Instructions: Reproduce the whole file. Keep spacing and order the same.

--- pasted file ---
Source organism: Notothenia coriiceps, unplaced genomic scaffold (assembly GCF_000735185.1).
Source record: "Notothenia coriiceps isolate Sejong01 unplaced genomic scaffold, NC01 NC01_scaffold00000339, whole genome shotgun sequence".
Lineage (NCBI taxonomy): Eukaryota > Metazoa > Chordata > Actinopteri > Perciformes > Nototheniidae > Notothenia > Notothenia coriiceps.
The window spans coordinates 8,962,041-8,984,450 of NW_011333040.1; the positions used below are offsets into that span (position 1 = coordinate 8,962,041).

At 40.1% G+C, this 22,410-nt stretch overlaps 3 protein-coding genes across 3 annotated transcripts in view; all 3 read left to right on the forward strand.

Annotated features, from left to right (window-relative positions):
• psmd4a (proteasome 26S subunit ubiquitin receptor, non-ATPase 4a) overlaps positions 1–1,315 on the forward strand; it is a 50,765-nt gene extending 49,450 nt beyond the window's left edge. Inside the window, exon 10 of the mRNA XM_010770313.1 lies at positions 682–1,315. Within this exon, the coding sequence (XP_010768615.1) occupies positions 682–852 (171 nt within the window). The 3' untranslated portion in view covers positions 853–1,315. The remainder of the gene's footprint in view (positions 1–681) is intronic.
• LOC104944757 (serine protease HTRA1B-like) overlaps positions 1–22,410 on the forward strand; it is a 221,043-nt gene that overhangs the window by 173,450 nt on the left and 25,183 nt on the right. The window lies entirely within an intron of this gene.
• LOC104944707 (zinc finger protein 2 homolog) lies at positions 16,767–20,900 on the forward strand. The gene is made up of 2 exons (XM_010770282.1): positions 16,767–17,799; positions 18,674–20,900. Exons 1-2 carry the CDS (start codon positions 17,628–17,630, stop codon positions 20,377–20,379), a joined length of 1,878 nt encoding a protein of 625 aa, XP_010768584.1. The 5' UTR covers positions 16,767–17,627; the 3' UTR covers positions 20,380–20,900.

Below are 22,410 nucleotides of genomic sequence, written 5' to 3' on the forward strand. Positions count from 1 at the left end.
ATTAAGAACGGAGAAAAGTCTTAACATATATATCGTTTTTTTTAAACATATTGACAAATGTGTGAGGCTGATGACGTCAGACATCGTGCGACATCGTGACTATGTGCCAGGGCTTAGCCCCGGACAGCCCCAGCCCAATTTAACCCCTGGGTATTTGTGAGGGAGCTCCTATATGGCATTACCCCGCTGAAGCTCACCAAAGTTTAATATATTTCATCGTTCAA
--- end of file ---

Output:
Source organism: Notothenia coriiceps, unplaced genomic scaffold (assembly GCF_000735185.1).
Source record: "Notothenia coriiceps isolate Sejong01 unplaced genomic scaffold, NC01 NC01_scaffold00000339, whole genome shotgun sequence".
Lineage (NCBI taxonomy): Eukaryota > Metazoa > Chordata > Actinopteri > Perciformes > Nototheniidae > Notothenia > Notothenia coriiceps.
The window spans coordinates 8,962,041-8,984,450 of NW_011333040.1; the positions used below are offsets into that span (position 1 = coordinate 8,962,041).

At 40.1% G+C, this 22,410-nt stretch overlaps 3 protein-coding genes across 3 annotated transcripts in view; all 3 read left to right on the forward strand.

Annotated features, from left to right (window-relative positions):
• psmd4a (proteasome 26S subunit ubiquitin receptor, non-ATPase 4a) overlaps positions 1–1,315 on the forward strand; it is a 50,765-nt gene extending 49,450 nt beyond the window's left edge. Inside the window, exon 10 of the mRNA XM_010770313.1 lies at positions 682–1,315. Within this exon, the coding sequence (XP_010768615.1) occupies positions 682–852 (171 nt within the window). The 3' untranslated portion in view covers positions 853–1,315. The remainder of the gene's footprint in view (positions 1–681) is intronic.
• LOC104944757 (serine protease HTRA1B-like) overlaps positions 1–22,410 on the forward strand; it is a 221,043-nt gene that overhangs the window by 173,450 nt on the left and 25,183 nt on the right. The window lies entirely within an intron of this gene.
• LOC104944707 (zinc finger protein 2 homolog) lies at positions 16,767–20,900 on the forward strand. The gene is made up of 2 exons (XM_010770282.1): positions 16,767–17,799; positions 18,674–20,900. Exons 1-2 carry the CDS (start codon positions 17,628–17,630, stop codon positions 20,377–20,379), a joined length of 1,878 nt encoding a protein of 625 aa, XP_010768584.1. The 5' UTR covers positions 16,767–17,627; the 3' UTR covers positions 20,380–20,900.

Below are 22,410 nucleotides of genomic sequence, written 5' to 3' on the forward strand. Positions count from 1 at the left end.
ATTAAGAACGGAGAAAAGTCTTAACATATATATCGTTTTTTTTAAACATATTGACAAATGTGTGAGGCTGATGACGTCAGACATCGTGCGACATCGTGACTATGTGCCAGGGCTTAGCCCCGGACAGCCCCAGCCCAATTTAACCCCTGGGTATTTGTGAGGGAGCTCCTATATGGCATTACCCCGCTGAAGCTCACCAAAGTTTAATATATTTCATCGTTCAA